Cats, World War I, and Quantum Physics.
Cat Sleeping by a Box. In this work I refered to another work I did, an interior illustration for the book Dawnward Spire, Lonely Hill. The Letters of H.P. Lovecraft and Clark Ashton Smith. That book and the illustration can be seen in the Illustration page in this website.
Cat, Brain, and the Mona Lisa. ( “And yet the artist had understood exactly what was on my mind, by putting on the cover a drawing of the brain and the Mona Lisa, one on top of the other.“ - J. Bronowski talking about the cover of his book- The Identity of Man )
A work in progress. The vet were we took out cat was switching to digital records and asked if we knew anybody who wanted their old x-rays. I said yes and the result is this series which I'm still fine tuning. All the works in this series are done directly on X- Rays of Cats. None of the pieces in this series are more that approximately 12" x 10." The size of the work is about the size of a page in an oversize book. A few of the works are smaller. All the works in this series can be viewed in normal conditions without the use of a light table or any other special light source. The only requirement is that there be a white surface or paper under them so that the images will stand out.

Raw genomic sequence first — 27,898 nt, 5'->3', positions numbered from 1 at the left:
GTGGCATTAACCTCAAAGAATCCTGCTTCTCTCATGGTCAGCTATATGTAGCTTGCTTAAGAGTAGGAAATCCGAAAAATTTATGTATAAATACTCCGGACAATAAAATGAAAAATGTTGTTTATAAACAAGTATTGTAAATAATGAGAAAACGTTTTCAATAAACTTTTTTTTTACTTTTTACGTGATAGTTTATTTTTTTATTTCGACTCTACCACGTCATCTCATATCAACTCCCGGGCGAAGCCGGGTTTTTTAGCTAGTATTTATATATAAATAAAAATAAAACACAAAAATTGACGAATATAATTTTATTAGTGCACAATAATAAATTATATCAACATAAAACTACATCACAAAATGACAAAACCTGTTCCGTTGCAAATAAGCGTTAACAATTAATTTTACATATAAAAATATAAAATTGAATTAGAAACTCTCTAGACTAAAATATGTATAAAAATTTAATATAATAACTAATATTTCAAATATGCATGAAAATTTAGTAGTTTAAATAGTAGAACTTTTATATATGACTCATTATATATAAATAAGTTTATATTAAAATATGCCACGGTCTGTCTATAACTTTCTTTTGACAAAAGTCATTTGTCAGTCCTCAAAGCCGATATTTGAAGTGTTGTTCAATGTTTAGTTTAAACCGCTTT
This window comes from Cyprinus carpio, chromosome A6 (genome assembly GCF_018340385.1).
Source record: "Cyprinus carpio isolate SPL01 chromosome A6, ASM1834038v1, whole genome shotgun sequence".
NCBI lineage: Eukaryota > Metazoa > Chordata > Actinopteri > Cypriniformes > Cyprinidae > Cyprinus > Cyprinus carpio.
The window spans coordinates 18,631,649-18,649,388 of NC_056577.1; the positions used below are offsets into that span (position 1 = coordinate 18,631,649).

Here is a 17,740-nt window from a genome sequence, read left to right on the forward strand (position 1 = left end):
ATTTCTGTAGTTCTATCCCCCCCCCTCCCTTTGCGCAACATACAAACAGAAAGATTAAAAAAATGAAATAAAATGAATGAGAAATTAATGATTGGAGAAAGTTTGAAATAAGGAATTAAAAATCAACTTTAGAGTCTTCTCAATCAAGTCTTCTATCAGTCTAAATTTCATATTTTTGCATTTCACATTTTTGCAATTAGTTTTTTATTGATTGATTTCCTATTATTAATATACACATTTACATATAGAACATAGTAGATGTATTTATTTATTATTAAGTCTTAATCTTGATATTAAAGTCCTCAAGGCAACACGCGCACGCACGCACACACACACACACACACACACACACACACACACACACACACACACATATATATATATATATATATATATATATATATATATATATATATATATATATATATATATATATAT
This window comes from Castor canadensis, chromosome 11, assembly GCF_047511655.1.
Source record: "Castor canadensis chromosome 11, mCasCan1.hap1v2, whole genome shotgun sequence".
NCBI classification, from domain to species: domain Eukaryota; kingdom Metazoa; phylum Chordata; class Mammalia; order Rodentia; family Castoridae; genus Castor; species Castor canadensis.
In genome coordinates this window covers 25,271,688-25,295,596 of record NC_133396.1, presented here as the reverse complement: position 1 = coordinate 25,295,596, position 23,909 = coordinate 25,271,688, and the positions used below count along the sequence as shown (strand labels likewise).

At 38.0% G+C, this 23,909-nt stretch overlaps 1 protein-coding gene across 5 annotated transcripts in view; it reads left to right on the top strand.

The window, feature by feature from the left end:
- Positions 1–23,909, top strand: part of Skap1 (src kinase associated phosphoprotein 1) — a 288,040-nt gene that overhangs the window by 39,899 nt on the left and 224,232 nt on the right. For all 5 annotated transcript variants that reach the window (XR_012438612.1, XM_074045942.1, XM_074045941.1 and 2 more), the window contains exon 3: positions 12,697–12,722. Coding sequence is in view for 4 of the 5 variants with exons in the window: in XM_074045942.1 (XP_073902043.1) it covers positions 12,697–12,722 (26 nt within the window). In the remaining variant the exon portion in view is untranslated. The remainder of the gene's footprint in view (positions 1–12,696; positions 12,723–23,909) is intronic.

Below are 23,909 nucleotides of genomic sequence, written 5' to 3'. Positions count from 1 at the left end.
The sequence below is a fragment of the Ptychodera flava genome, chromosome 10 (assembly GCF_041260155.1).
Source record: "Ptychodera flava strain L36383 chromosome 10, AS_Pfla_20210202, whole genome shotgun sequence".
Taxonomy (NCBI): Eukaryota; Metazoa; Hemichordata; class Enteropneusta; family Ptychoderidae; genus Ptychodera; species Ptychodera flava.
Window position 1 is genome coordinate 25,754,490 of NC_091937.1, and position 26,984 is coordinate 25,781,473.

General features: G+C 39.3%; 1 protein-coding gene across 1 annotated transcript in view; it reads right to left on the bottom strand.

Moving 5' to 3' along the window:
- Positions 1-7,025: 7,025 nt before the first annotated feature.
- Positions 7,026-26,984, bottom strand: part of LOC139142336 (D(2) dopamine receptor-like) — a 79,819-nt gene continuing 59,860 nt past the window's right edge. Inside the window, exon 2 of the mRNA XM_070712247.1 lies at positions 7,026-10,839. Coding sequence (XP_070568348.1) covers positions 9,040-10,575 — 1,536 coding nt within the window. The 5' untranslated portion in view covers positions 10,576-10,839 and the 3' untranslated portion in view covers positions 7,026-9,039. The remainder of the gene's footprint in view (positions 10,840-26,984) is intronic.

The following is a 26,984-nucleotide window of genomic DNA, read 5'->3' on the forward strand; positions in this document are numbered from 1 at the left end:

One aspect of World War I (1914 - 1918 ) concerns Cats. An estimated 500,000 cats were sent to the trenches in World War I to help rid the trenches of mice and rats. Those cats sometimes became important unit mascots and treasured companions.
The physicists Erwin Schrodinger the founder of quantum physics served in the military during World War I. Later in his life he used his imaginative mind to explain the behavior of subatomic particles by imagining their behavior in the macro world with a cat in a box that is... both alive and dead at the same time. This became the well known "The Cat In The Box Thought Experiment."
World War I is also known as The Great War, or The War To End All Wars
"A film is or should be more like music than fiction. It should be a progression of moods and feelings. The theme, what's behind the emotion, the meaning, all that comes later." - Stanley Kubrick